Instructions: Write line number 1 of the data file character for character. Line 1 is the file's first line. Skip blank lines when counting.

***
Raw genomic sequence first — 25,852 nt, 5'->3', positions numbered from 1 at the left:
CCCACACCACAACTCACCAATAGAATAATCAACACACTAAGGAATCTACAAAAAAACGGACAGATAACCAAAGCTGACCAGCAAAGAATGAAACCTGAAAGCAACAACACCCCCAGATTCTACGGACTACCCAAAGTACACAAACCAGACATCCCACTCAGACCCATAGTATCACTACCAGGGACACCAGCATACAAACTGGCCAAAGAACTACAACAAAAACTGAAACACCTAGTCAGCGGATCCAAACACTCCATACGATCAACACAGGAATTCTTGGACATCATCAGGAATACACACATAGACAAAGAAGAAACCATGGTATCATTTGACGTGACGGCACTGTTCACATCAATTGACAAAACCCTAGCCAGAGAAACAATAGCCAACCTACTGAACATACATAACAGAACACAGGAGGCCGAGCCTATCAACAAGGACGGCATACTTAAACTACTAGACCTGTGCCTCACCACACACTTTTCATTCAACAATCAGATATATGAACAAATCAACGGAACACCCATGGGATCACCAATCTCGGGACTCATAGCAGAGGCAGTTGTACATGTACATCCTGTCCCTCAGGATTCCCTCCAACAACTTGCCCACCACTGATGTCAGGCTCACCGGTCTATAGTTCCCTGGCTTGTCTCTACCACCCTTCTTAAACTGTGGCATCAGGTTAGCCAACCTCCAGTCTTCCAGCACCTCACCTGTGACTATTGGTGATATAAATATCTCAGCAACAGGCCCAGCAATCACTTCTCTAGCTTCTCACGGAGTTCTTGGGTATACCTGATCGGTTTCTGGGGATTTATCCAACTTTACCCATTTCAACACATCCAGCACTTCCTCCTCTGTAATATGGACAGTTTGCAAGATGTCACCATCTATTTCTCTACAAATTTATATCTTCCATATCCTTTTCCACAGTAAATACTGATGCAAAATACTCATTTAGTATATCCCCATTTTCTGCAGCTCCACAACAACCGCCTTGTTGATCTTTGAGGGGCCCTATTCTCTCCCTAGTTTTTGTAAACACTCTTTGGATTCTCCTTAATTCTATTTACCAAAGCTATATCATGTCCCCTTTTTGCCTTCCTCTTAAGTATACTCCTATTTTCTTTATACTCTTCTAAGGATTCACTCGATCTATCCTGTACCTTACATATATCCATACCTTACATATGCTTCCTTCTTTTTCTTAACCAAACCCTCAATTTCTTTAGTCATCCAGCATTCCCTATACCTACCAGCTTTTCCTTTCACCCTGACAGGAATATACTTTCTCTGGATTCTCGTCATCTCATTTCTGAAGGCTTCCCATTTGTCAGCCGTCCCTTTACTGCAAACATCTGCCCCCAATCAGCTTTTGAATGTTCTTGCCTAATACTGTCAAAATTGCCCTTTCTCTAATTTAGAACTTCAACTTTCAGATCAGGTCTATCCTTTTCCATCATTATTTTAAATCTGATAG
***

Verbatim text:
Raw genomic sequence first — 25,852 nt, 5'->3', positions numbered from 1 at the left: